[Health services utilization: a systematic review of related factors]

Cad Saude Publica. Jul-Aug 2001;17(4):819-32. doi: 10.1590/s0102-311x2001000400016.
[Article in Spanish]

Abstract

Health services utilization is determined by various factors. In order to study which factors are most important in different countries, a systematic review was conducted from 1970 to 1999. The mean number of visits, proportion of persons who see a doctor, and proportion that concentrate the most visits were similar. Children, childbearing-age women, and the elderly use health care services the most. Lower-income and less educated groups are also significantly associated with more frequent utilization. Increased health needs mediate more frequent utilization by these groups. However, the poorest groups may not receive adequate care, depending on the respective type of health system. Health need is one of the most important determinants in utilization, and if a health system's equity is to be analyzed, one must consider patterns of utilization among social groups in relation to the level of greatest need. Regularly visiting the same physician, a characteristic of accessibility to health care services, can determine more adequate utilization. This factor can reduce differences in health care among groups. The authors conclude by proposing a hierarchy of related factors.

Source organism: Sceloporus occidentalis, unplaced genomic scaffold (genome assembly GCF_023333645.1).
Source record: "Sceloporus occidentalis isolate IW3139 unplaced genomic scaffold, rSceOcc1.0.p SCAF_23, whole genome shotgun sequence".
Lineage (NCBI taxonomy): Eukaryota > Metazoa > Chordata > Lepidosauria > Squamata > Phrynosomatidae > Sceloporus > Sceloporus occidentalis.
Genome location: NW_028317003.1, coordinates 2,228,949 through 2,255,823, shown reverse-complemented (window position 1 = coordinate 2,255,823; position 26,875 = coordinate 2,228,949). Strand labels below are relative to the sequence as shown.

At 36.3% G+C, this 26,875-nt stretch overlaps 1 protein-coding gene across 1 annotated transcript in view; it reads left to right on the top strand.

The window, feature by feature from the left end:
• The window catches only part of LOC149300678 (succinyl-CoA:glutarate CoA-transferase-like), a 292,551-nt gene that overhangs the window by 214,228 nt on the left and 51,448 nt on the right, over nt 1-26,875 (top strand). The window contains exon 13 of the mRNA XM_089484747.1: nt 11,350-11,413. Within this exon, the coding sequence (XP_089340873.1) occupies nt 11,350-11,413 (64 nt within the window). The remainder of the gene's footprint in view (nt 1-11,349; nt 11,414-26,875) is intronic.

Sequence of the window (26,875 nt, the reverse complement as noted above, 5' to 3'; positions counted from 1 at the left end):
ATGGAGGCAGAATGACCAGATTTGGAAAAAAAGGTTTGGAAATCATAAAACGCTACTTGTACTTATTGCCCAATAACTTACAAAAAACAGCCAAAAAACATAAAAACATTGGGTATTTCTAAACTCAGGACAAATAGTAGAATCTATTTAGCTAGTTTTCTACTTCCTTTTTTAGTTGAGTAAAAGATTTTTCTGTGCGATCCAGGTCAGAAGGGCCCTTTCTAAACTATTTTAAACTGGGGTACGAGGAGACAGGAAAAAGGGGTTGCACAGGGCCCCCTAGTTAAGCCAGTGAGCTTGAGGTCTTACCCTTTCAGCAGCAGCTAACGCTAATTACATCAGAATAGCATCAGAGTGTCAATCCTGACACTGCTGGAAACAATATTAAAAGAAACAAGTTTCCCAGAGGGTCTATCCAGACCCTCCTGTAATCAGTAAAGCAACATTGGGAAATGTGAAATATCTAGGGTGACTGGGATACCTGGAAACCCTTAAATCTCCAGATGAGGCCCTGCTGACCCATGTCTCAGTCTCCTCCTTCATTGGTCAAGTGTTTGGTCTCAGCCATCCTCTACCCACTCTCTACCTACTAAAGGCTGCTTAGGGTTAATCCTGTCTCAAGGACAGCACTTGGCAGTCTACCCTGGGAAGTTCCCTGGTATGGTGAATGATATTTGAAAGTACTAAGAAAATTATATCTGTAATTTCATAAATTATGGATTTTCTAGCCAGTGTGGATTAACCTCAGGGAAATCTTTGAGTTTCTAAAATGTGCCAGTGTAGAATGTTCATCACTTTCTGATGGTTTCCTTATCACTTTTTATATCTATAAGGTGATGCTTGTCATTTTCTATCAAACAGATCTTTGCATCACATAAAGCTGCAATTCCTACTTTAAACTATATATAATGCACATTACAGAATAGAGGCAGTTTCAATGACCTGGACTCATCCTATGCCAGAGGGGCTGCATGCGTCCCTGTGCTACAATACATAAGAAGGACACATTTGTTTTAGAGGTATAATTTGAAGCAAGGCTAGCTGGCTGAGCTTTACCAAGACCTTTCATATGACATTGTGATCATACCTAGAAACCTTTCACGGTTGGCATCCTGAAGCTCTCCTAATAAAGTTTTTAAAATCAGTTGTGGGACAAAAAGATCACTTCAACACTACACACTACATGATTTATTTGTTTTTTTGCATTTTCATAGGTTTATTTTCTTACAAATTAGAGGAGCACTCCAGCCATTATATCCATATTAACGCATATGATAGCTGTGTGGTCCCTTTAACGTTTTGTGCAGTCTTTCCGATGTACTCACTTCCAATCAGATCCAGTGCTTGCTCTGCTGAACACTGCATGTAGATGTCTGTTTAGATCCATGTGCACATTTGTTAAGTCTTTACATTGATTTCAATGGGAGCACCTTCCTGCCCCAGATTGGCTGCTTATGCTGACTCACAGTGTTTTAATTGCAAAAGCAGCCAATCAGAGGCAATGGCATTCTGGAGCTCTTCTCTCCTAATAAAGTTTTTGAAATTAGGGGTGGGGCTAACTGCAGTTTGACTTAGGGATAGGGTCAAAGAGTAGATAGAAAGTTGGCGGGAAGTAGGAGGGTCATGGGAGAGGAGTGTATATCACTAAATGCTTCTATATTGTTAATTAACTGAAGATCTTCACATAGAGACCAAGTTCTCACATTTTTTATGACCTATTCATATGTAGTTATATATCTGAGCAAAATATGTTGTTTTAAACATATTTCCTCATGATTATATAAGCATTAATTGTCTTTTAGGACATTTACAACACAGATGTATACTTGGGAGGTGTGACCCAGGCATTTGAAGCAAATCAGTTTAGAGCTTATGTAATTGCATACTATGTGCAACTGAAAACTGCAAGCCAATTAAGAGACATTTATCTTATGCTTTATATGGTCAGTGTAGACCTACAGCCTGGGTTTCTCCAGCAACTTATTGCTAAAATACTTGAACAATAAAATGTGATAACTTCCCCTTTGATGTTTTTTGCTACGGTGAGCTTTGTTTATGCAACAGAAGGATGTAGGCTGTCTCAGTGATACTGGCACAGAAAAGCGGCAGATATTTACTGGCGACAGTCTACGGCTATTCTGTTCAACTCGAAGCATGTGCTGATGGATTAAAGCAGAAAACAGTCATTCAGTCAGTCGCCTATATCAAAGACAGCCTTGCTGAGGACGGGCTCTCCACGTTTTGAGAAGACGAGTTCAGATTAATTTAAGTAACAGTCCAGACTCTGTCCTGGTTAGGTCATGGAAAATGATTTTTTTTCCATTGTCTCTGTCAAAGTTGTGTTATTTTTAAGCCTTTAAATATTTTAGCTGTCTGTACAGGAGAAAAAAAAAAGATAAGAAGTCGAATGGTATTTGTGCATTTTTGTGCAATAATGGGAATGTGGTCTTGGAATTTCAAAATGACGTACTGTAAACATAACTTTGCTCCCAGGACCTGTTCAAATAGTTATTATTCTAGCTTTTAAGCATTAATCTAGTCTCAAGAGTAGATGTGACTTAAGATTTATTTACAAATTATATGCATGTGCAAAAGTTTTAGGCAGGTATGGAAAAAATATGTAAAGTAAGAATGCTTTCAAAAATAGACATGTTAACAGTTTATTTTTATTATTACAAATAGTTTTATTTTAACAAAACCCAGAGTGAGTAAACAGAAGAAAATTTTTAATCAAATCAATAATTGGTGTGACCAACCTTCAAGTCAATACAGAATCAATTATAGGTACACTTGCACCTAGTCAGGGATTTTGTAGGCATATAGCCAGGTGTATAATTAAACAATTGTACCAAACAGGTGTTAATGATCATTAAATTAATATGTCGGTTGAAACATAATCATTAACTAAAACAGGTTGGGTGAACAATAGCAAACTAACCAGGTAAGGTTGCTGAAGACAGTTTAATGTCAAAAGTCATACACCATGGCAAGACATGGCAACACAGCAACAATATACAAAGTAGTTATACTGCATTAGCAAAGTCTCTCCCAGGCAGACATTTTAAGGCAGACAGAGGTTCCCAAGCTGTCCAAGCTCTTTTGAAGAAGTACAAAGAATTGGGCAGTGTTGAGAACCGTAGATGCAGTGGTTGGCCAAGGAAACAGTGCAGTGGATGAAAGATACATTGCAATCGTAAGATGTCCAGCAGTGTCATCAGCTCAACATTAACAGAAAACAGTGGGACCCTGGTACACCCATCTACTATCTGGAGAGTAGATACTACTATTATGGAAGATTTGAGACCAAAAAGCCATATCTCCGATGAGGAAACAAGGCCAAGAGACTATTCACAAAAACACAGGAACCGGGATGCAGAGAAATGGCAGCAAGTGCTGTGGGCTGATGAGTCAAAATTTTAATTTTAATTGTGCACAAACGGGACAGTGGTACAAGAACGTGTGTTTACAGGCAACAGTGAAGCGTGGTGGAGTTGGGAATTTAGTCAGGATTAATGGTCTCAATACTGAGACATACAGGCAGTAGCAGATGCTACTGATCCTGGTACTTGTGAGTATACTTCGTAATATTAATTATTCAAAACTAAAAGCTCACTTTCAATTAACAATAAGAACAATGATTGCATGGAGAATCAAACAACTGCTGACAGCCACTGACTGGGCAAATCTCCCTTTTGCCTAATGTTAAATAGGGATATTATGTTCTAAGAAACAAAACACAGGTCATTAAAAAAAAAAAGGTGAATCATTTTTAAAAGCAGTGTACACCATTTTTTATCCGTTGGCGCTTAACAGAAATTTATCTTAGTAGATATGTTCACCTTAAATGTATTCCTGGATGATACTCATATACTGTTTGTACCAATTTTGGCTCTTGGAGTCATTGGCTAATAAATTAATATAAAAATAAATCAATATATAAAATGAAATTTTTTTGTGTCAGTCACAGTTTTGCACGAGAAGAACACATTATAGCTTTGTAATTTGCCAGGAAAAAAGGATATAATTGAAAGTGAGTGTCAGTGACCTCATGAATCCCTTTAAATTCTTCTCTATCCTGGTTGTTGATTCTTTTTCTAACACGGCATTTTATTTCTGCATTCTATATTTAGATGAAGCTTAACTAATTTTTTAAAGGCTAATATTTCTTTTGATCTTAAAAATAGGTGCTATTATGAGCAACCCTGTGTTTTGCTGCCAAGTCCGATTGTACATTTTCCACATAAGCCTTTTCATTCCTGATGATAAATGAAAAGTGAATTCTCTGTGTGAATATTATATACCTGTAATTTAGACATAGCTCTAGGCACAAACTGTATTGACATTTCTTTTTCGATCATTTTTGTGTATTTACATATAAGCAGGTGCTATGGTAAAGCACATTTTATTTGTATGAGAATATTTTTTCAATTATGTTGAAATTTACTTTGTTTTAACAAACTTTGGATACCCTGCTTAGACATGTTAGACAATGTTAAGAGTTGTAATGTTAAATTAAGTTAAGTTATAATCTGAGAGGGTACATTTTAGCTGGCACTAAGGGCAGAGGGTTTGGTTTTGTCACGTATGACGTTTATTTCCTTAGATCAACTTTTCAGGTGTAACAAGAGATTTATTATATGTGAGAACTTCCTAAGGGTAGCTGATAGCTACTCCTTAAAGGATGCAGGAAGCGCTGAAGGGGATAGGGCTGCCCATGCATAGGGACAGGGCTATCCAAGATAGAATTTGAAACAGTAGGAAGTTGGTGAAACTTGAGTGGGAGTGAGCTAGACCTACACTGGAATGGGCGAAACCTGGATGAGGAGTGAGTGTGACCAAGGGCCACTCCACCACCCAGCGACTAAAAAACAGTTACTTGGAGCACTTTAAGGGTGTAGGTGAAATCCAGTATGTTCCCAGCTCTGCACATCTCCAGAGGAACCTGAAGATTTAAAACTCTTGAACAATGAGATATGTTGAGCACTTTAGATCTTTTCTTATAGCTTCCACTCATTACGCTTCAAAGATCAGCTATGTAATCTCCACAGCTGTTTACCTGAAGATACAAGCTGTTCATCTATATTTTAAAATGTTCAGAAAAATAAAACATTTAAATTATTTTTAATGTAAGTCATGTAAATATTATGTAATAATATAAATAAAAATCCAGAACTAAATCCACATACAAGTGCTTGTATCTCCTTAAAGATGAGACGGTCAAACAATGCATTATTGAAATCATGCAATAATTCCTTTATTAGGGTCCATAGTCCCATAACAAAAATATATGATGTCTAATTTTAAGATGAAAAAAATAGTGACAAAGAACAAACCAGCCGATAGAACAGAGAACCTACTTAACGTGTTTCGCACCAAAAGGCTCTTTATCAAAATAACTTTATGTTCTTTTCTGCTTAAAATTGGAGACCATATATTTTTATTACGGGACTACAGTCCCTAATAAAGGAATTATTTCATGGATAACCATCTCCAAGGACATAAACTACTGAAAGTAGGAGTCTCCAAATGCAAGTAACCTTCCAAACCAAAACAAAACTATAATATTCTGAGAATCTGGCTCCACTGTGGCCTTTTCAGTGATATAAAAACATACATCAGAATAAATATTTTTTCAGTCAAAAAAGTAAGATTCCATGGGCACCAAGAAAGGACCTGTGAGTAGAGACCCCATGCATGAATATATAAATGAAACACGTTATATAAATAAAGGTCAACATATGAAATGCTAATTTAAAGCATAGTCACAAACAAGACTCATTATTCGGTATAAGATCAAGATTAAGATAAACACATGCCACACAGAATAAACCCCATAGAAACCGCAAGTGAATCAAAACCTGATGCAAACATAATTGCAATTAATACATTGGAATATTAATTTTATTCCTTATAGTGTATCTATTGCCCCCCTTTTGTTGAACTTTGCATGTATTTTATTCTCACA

Publication types

  • Review
  • Systematic Review

MeSH terms

  • Adult
  • Aged
  • Child
  • Educational Status
  • Female
  • Health Services / statistics & numerical data*
  • Health Services Accessibility*
  • Humans
  • Male
  • Patient Satisfaction
  • Socioeconomic Factors